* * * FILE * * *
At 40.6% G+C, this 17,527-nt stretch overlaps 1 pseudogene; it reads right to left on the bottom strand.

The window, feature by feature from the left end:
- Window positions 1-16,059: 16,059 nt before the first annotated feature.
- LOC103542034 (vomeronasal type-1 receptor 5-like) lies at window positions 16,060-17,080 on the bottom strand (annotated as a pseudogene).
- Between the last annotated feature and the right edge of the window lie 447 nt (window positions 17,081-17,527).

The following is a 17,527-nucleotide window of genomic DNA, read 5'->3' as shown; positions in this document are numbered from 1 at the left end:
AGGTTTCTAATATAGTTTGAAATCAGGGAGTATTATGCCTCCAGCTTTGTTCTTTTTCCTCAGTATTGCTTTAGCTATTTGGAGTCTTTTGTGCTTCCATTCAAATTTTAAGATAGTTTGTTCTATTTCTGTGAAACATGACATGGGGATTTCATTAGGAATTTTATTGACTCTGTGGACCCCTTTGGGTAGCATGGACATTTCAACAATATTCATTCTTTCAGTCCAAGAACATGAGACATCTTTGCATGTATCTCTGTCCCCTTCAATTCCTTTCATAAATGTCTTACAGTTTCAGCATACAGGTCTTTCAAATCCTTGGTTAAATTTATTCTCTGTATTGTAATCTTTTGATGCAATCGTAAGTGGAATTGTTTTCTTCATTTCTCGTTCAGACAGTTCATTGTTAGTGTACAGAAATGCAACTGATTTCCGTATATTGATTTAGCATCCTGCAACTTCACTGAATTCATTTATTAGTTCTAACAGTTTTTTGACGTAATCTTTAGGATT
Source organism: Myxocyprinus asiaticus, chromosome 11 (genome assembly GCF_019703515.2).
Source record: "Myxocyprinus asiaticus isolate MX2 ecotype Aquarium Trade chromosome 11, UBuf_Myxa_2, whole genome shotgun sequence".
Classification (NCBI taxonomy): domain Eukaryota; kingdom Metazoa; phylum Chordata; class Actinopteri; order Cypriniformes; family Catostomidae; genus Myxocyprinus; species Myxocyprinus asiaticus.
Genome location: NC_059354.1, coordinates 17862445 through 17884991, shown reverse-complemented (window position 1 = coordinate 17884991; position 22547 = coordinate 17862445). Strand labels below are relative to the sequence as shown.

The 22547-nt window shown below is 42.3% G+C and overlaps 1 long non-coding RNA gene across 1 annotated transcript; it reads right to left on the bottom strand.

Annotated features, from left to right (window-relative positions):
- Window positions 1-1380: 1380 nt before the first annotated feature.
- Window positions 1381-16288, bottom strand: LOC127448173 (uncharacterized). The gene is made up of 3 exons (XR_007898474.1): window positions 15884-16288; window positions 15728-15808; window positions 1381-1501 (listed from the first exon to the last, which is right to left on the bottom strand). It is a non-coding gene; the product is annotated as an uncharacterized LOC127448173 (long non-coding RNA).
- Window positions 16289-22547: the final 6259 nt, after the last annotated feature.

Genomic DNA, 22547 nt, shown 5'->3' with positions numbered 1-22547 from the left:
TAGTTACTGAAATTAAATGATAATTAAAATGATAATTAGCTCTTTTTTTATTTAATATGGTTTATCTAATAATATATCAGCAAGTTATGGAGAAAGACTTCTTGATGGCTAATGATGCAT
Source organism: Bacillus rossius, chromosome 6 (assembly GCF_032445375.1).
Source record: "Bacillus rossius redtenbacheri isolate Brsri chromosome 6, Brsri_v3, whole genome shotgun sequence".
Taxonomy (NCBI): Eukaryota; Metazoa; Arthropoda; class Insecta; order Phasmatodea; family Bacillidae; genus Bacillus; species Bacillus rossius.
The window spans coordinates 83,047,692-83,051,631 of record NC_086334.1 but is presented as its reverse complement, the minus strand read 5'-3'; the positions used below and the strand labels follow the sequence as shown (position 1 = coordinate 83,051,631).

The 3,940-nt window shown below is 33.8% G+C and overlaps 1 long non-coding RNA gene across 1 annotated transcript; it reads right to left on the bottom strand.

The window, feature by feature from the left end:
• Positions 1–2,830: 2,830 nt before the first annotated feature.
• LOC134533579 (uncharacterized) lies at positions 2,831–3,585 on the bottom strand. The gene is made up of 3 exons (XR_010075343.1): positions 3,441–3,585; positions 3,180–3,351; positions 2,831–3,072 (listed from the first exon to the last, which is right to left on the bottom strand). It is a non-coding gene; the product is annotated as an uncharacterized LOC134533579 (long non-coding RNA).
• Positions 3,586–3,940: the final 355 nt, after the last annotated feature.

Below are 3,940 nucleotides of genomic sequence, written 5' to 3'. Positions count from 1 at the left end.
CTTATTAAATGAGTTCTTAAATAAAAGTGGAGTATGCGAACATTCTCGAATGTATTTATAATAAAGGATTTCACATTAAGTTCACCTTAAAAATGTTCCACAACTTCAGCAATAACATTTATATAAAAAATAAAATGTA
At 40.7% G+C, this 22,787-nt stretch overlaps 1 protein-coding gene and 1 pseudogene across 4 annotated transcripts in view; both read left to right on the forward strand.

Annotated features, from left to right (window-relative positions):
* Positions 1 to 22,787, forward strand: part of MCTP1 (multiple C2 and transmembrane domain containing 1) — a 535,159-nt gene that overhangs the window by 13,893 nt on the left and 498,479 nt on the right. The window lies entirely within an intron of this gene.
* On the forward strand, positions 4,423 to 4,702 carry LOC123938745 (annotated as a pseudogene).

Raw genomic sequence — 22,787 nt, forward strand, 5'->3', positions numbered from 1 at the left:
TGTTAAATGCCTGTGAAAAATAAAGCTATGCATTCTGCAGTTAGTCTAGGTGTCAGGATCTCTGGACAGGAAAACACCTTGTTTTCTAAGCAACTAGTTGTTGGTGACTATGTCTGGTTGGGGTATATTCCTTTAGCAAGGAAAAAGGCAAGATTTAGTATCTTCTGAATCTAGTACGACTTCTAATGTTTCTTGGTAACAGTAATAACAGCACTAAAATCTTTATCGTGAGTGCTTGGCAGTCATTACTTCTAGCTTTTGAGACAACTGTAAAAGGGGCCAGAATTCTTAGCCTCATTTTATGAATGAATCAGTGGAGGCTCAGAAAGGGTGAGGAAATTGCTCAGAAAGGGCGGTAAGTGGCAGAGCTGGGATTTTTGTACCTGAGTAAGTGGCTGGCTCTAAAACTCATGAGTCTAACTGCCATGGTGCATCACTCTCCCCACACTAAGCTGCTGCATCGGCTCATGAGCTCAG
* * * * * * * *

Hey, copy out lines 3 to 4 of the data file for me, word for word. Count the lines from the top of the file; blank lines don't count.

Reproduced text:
- Window positions 1-16,059: 16,059 nt before the first annotated feature.
- LOC103542034 (vomeronasal type-1 receptor 5-like) lies at window positions 16,060-17,080 on the bottom strand (annotated as a pseudogene).